Staying in vs. Getting out.

As I’ve mentioned previously, my husband and I are debating our future. This is the ideal time to either get out and start anew, or to stay in and make this our life. My husband and I both like our Navy lives, he loves his job, and I love that he loves his job. However, the constantly looming deployments are demoralizing, and there is NO escaping them. We will not have another shore tour for at least another 3 – 4 deployments, and at least 2 of those deployments will last 9 – 10 months.

He has made it clear to me that if he were to get out, it would be for me — so that we would never have to be forcibly separated for 9 – 10 months.

However … what is the alternative? That he become a commercial pilot? Then he will be gone more frequently and I will not have a support network. We will also take a big pay hit for a few years, but in the long run he will make a lot more money. Is that better? I don’t know.

I am trying to keep my mind open to all the alternatives. In the end, if we stay in, we will stay in knowing that we made the best choice for us. We will know that we continued with open eyes, rather then just following the easiest path.

We are very happy now, but one of the main problems with staying in is that job satisfaction changes every time we move and every time my husband gets a new boss. Yes, this is similar to the civilian world, except that we may move as frequently as every 2 years, and his boss may change 2 times in every duty station. And, when we move, we may move overseas, or my husband and I may be forced to live apart, sometimes with no communication, for as long as a year.

It’s a lot to think about. I am glad that I have such a broad group of military wife friends. No matter their husband’s rank or branch of service, we face the same challenges and questions. We have the same sleepless nights and heated discussions.

Getting out or staying in IS the biggest, most important decision of our married lives.


  1. My cousin is a Navy pilot and is now a Reservist also flying for the airlines. I grew up with my dad flying commercial and it is so much easier having him come and go more often than dealing with the deployments. Granted, subs are different than carriers but it is easier to say goodbye for a weekend or two weeks (varies from trip to trip) than it is for months to an indefinite amount of time. Plus a support system isn’t as much a necessity with the short trips and communication is so much easier.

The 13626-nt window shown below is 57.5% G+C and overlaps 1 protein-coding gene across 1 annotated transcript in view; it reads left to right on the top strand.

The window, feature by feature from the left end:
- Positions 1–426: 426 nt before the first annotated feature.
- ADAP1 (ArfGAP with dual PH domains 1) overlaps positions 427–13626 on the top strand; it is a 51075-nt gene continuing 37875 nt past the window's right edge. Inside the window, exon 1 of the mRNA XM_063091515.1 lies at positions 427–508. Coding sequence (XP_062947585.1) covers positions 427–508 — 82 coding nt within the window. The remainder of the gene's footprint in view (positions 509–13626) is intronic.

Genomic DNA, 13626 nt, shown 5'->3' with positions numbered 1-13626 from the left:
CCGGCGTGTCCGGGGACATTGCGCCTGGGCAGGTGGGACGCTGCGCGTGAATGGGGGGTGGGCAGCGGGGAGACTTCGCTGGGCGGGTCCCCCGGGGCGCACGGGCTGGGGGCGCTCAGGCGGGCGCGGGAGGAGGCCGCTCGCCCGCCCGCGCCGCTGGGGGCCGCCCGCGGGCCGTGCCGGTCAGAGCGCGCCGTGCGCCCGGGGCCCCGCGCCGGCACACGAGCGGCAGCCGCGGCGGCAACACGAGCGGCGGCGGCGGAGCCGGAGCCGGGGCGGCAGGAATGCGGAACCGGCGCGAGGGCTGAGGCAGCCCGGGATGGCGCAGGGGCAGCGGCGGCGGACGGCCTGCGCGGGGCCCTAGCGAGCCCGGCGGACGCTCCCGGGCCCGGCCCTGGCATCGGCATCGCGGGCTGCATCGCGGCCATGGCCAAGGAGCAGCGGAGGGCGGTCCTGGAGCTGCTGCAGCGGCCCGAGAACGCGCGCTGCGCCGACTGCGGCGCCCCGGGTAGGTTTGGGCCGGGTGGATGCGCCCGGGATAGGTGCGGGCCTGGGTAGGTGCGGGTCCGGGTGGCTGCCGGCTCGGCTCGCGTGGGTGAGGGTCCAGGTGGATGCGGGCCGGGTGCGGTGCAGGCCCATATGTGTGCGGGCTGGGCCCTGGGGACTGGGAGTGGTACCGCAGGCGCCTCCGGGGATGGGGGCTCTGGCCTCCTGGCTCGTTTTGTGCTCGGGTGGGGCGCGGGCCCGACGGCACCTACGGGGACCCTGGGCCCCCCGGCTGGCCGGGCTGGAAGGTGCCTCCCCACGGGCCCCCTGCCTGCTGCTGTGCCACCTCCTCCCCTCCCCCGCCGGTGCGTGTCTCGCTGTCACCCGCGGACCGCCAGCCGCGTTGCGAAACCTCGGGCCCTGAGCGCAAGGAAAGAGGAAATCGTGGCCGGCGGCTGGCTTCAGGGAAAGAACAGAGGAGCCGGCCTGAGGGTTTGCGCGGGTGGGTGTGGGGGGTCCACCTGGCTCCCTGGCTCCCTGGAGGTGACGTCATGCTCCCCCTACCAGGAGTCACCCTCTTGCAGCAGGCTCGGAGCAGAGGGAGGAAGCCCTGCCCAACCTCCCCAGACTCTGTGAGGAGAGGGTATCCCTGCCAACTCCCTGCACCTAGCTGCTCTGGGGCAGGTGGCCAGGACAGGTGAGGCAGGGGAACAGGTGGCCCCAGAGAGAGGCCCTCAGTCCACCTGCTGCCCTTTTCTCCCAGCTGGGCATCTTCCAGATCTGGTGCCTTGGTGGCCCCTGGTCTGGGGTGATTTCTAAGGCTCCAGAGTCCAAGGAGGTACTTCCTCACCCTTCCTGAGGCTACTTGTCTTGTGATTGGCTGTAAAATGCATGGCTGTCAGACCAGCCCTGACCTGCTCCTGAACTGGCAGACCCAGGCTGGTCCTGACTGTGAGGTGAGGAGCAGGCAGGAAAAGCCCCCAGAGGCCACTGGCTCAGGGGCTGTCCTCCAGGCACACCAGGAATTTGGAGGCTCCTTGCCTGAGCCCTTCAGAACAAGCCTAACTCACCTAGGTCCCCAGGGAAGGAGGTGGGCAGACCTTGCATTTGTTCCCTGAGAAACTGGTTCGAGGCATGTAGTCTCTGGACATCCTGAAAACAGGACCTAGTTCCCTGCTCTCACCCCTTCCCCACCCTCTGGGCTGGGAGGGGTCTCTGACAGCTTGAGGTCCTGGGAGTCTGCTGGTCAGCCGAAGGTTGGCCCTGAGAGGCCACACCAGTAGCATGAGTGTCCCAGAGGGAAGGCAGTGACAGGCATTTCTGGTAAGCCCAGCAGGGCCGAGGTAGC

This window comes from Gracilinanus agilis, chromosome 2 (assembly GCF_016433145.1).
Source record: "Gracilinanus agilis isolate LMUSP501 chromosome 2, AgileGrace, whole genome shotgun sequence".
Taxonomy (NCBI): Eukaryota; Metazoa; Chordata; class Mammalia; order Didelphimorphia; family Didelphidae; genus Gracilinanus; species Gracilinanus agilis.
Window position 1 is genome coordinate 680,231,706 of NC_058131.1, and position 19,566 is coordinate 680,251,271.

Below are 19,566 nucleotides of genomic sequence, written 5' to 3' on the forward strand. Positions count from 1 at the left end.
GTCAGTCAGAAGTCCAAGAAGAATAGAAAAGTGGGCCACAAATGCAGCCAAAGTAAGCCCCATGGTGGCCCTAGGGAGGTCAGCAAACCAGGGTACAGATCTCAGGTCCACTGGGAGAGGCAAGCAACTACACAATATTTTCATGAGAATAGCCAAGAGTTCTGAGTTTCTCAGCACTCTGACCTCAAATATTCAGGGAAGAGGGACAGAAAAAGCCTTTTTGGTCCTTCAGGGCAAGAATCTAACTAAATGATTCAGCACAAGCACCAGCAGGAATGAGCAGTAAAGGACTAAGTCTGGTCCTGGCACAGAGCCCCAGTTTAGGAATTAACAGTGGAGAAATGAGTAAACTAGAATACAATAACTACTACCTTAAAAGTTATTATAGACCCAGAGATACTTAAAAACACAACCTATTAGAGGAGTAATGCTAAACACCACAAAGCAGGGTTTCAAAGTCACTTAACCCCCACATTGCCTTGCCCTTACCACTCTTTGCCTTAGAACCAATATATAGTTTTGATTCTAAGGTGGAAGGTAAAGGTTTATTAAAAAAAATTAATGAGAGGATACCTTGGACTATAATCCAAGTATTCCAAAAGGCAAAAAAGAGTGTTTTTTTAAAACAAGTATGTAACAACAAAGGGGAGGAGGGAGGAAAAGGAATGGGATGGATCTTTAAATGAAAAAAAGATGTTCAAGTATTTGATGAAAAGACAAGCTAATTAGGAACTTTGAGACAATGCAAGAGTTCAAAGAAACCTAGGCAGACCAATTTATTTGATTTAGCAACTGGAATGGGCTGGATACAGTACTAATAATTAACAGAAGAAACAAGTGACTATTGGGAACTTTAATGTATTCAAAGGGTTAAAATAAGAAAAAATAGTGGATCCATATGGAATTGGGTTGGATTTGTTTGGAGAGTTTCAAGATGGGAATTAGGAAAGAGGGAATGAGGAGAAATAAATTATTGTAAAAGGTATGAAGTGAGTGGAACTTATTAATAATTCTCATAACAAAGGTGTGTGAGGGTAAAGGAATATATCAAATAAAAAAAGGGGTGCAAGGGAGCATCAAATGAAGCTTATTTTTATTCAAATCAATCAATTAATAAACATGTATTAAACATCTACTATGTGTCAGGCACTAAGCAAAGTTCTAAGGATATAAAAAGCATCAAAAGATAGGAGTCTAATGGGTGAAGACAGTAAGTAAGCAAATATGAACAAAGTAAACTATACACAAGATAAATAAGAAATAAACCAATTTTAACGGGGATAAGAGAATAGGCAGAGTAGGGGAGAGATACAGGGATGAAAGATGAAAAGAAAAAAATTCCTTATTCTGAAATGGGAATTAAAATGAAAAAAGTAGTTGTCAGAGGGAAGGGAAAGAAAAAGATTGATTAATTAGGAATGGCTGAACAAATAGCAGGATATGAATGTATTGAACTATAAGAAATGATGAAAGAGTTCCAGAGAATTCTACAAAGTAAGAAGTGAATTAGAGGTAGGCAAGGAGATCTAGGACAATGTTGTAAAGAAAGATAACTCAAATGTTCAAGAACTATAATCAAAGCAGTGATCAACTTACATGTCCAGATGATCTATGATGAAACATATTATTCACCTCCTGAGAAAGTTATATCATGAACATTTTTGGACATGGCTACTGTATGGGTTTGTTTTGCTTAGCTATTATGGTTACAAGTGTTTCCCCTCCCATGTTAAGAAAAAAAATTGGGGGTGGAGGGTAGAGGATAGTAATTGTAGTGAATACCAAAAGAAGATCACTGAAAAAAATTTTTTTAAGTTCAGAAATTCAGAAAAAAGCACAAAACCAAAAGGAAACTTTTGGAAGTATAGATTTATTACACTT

Andrew went out for two weeks in the fall and that was so much easier to handle than the normal patrols! Granted it was after only 4 days of being home from an excessively long (and miserable) patrol but it was so much easier than having to let him go for a long time and not knowing when he’d be back (since that’s how it goes with the subs…they don’t like to give us exact dates).

    You can also plan out your lives and have more freedom with the airlines than with the Navy. Just sayin. My dad had to plan ahead to take leave and stuff like a normal job but I much prefer that than the constant worry of “will they randomly deny or cut short his leave?!” like they like to do with the Navy.

  2. That was us a few years ago, we hit the ten year mark and had to decide. Stay in for the retirement or get out and actually use that degree doing something you would enjoy. Sticking it out for 20 was his choice and we still debate if it was the right one!

  3. We had this exact same discussion many times. My husband will have served 9 years by the time his current contract is done, and it’s tempting to stay in for another 11 to get retirement. Depending on his boss of the moment, some days he really loves his job.

    The deciding factor for us was the deployments. Not because he doesn’t want to leave me (he doesn’t, but he we can both handle it), but because he can’t bare the idea of having to leave his future kids.

    Getting out is pretty scary, the military is the only real job he has had, and we are so used to the steady income. It will certainly be an adventure when he gets out in 21 months!

  4. Thank you so much for your input, ladies! The two things that we are taking into consideration heavily are: 1. that I’m not done my professional degree, and I won’t make descent money for at least another 5 years, and 2. health insurance is a problem for me. With the ACA, I can’t legally be dropped, but I have been dropped and denied coverage in the past, and if the ACA is ever repealed, I’ll be in trouble again. When we met, my parents were paying over $800/mo for my health insurance, and that was the only plan I qualified for. We can stay on TriCare if he’s in the reserves, which is great, but the reserves will DOUBLE his time owed — from 10yrs to 20yrs! It’s crazy. So, we’re still talking and he’s talking to the detailers. I think that we are going to continue on with active duty, but I also am glad that we are looking into other options and making sure that this life is what WE want.

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